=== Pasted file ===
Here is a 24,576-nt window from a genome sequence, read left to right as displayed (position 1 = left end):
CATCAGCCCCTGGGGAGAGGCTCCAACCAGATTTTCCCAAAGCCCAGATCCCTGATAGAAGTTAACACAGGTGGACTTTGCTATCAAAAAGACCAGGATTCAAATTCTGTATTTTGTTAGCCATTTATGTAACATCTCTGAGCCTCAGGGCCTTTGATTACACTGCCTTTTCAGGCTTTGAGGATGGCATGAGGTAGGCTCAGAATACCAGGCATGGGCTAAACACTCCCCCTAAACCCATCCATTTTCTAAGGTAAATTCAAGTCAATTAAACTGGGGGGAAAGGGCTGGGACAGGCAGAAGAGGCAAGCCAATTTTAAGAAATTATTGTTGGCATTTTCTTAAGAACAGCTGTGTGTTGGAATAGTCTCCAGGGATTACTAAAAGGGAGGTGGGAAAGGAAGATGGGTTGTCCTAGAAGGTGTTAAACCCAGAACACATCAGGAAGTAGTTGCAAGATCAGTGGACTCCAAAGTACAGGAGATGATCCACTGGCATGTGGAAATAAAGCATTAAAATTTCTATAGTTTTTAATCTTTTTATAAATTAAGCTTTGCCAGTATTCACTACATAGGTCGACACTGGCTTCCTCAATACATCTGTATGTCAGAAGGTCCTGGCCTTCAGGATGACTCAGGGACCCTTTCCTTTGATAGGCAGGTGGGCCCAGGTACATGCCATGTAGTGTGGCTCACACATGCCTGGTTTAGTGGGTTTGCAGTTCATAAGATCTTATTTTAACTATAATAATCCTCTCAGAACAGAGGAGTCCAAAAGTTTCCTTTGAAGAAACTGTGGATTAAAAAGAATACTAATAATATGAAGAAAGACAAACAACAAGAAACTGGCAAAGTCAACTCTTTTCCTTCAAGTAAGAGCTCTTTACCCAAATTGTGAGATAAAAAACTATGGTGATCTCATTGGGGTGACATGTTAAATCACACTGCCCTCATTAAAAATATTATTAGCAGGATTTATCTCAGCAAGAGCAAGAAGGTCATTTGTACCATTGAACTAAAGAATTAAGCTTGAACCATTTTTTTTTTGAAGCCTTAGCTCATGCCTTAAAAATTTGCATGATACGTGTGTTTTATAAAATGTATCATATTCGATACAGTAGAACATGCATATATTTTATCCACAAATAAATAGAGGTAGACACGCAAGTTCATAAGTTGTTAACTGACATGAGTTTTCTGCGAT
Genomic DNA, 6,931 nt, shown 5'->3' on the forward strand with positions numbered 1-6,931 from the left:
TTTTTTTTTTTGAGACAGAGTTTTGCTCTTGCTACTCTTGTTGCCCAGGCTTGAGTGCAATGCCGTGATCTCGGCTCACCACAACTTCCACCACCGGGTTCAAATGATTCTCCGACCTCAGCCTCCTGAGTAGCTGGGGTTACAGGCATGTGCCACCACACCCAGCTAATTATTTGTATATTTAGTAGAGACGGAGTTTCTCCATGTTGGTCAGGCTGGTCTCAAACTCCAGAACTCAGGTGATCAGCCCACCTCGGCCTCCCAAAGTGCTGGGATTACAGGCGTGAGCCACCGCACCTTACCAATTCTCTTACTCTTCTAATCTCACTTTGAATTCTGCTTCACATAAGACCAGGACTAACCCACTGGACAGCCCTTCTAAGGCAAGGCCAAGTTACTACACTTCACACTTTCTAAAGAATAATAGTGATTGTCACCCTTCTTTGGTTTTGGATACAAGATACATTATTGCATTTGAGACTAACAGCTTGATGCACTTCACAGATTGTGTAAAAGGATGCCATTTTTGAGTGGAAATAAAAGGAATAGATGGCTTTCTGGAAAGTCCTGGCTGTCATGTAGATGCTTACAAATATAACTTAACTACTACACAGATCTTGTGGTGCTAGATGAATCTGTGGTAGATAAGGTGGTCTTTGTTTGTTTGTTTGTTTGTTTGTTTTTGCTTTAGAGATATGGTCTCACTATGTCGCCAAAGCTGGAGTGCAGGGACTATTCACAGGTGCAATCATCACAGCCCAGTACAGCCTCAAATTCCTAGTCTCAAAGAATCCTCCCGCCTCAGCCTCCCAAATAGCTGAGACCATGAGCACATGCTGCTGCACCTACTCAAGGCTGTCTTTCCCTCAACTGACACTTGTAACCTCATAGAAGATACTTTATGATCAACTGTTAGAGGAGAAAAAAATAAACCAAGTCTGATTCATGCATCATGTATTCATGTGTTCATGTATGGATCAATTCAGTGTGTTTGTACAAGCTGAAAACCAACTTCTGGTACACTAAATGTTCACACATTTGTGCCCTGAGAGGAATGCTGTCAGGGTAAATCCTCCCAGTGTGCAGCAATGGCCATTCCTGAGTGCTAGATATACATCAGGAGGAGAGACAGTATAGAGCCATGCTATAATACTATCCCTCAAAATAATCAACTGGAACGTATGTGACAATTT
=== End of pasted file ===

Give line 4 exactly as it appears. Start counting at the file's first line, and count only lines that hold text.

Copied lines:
TTTTTTTTTTTGAGACAGAGTTTTGCTCTTGCTACTCTTGTTGCCCAGGCTTGAGTGCAATGCCGTGATCTCGGCTCACCACAACTTCCACCACCGGGTTCAAATGATTCTCCGACCTCAGCCTCCTGAGTAGCTGGGGTTACAGGCATGTGCCACCACACCCAGCTAATTATTTGTATATTTAGTAGAGACGGAGTTTCTCCATGTTGGTCAGGCTGGTCTCAAACTCCAGAACTCAGGTGATCAGCCCACCTCGGCCTCCCAAAGTGCTGGGATTACAGGCGTGAGCCACCGCACCTTACCAATTCTCTTACTCTTCTAATCTCACTTTGAATTCTGCTTCACATAAGACCAGGACTAACCCACTGGACAGCCCTTCTAAGGCAAGGCCAAGTTACTACACTTCACACTTTCTAAAGAATAATAGTGATTGTCACCCTTCTTTGGTTTTGGATACAAGATACATTATTGCATTTGAGACTAACAGCTTGATGCACTTCACAGATTGTGTAAAAGGATGCCATTTTTGAGTGGAAATAAAAGGAATAGATGGCTTTCTGGAAAGTCCTGGCTGTCATGTAGATGCTTACAAATATAACTTAACTACTACACAGATCTTGTGGTGCTAGATGAATCTGTGGTAGATAAGGTGGTCTTTGTTTGTTTGTTTGTTTGTTTGTTTTTGCTTTAGAGATATGGTCTCACTATGTCGCCAAAGCTGGAGTGCAGGGACTATTCACAGGTGCAATCATCACAGCCCAGTACAGCCTCAAATTCCTAGTCTCAAAGAATCCTCCCGCCTCAGCCTCCCAAATAGCTGAGACCATGAGCACATGCTGCTGCACCTACTCAAGGCTGTCTTTCCCTCAACTGACACTTGTAACCTCATAGAAGATACTTTATGATCAACTGTTAGAGGAGAAAAAAATAAACCAAGTCTGATTCATGCATCATGTATTCATGTGTTCATGTATGGATCAATTCAGTGTGTTTGTACAAGCTGAAAACCAACTTCTGGTACACTAAATGTTCACACATTTGTGCCCTGAGAGGAATGCTGTCAGGGTAAATCCTCCCAGTGTGCAGCAATGGCCATTCCTGAGTGCTAGATATACATCAGGAGGAGAGACAGTATAGAGCCATGCTATAATACTATCCCTCAAAATAATCAACTGGAACGTATGTGACAATTT